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Review: When it rains, it pours - SINGIN' IN THE RAIN makes a splash in Toronto

Review: When it rains, it pours - SINGIN' IN THE RAIN makes a splash in Toronto

The classic film and it's signature music come to life on stage through October 23

In a world where films are constantly being adapted for the stage, it's refreshing to see a stage production that came from a movie and still shines like the sun on a rainy day, despite the difference in medium.

Mirvish's SINGIN' IN THE RAIN (The Chichester Festival Theatre and Stage Entertainment production, presented by Michael Harrison and Jonathan Church), directed by Jonathan Church, has blown into Toronto for a limited run at the Princess of Wales Theatre.

Based on the Metro-Goldwyn Mayer film of the same name (screenplay by Betty Comden and Adolph Green, songs by Nacio Herb Brown and Arthur Freed), the story remains similar to the film. As talking motion pictures are introduced, silent film starts Don Lockwood (Sam Lips) and Lina Lamont (Faye Tozer) are forced to adapt to their shifting careers. For Don, it's an easy task given his ability to sing, dance, and act with ease. For Lina, who's challenged with a distinctly tone-deaf voice...not so much. Don's longtime friend Cosmo Brown (Alastair Crosswell) comes up with a nearly foolproof way to save Lockwood and Lamont's newest film, which involves having the talented Kathy Selden (Charlotte Gooch) dub over Lina's footage. While the group has to deal with the fallout of Lina's fury once she discovers their plan, the story wraps with a simple happy ending befitting the romantic comedy genre.

Lips is a stellar Don, exuding all the charm you'd expect from a 1920's Hollywood star. His high energy makes the act one finale of the show's titular number a high-energy, high-impact performance, and his chemistry with Gooch makes every romantic scene between the couple that much sweeter.

Gooch enters as a fiery, capable Kathy and maintains the earnest goodness of the character throughout. It's easy to root for her from her first moments on stage, and her stellar vocal performances - either solo or paired off - really drive home Kathy's talent, making the challenges she faces later in the story even more empathetic.

As Don's (and eventually Kathy's) friend Cosmo, Crosswell is a bright spot in a busy ensemble. His performance of 'Make 'Em Laugh' is a high-energy romp through quite possibly every comedic gag from classic cinema, which sets the tone for his character. One particular highlight of the entire performance is the trio's performance of 'Good Morning', which perfectly captures the vibe of being out way too late with your friends and enjoying every moment of it.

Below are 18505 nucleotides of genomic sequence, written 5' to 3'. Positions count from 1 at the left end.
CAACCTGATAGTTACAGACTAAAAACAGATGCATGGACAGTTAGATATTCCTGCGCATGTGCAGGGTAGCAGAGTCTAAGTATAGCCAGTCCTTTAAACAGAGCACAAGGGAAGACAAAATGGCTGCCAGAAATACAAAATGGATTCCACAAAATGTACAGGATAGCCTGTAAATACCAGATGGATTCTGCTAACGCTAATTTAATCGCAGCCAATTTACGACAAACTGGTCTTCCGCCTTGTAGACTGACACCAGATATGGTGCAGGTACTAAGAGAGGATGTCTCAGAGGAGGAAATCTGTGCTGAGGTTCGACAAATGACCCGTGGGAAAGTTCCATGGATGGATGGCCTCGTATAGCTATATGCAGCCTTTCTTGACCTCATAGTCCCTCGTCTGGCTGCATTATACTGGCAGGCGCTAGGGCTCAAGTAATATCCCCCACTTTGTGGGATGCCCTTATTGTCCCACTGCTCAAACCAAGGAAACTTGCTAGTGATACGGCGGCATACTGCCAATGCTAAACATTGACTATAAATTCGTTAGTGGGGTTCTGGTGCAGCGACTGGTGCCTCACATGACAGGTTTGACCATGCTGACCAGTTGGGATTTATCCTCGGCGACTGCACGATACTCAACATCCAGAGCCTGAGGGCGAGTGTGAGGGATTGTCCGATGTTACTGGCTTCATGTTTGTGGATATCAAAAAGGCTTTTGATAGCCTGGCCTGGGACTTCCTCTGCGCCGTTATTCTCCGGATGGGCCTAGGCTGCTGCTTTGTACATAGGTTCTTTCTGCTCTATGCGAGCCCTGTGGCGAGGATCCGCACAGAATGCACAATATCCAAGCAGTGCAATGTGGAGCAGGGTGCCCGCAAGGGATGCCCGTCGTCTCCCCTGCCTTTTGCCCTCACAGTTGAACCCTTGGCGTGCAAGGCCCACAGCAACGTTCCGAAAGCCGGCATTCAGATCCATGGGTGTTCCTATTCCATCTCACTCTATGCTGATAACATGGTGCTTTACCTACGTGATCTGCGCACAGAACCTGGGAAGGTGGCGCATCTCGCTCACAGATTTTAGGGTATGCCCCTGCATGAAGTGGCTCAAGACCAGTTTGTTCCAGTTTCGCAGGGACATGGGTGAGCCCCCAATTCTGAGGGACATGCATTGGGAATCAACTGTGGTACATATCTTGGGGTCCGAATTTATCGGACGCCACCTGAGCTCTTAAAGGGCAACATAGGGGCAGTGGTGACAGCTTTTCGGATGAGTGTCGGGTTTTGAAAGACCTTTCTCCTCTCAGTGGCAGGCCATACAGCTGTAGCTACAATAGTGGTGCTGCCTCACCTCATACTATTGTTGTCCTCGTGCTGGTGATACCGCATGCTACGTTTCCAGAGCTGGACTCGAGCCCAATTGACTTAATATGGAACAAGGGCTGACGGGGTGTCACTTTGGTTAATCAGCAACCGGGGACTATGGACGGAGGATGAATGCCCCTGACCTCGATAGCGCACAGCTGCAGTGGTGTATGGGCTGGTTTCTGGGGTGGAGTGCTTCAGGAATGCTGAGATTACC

Tozer makes for a commanding Lina Lamont, and even at her most dislikable moments it's hard to completely hate her. Tozer's take on 'What's Wrong With Me' is funny when it needs to be, but with a more sincere undertone that exposes the insecurities (or lack thereof) of Lina's character. As the studio head RF Simpson (Michael Brandon), Brandon effectively lays into the more comedic parts of the executive, including an impromptu tap performance that was a crowd-pleaser on opening night.

The set (set and costume design by Simon Higlett) is simple throughout, including grey-beige walls of a Hollywood soundstage with plenty of frosted pane windows and a massive door that allows characters and set pieces to move on and off stage. Lighting (lighting design) complements the simple sets by creating a mix of pastel dreamscapes and neon bright city scenes, all of which feel like a nod to the cinematic origins of the show. The show stopping rain scenes - both Don's performance of 'Singin' in the Rain' at the end of act one, and a special scene during curtain calls, claim to use thousands of litres of water for moments that are stunning, playful, and extremely innovative for a stage production.

The inclusion of film (video design by Ian William Galloway) in the musical feels especially right, as it gives audiences a chance to watch Lockwood and Lamont's works as if they themselves were in the cinema. A few other fourth-wall breaking moments - and parts that are less of an active engagement between cast and audience, and more the audience being splashed with the casts' rain-scene antics - make for engaging, memorable scenes that'll likely be remembered long after the first few rows' clothes dry off.

There were moments when it was a bit hard to make out characters' dialogue within musical numbers, and the dream sequences in the second act felt long and a bit disjointed compared to the shorter, snappy scenes that make up the majority of the musical. Regardless, SINGIN' IN THE RAIN is a joyful splash of a show that lovingly brings the roaring twenties back to life, if only for a few hours

Mirvish's SINGIN' IN THE RAIN runs through October 23 at the Princess of Wales Theatre, 300 King St W, Toronto, ON

For more information or to purchase tickets, visit

Photo credit: Johan Persson

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From This Author - Isabella Perrone

Isabella Perrone is a writer with a love for musicals and theatre that goes all the way back to her childhood. Born and raised in St. Catharines, ON, she would blast Broadway cast albums at home on... (read more about this author)

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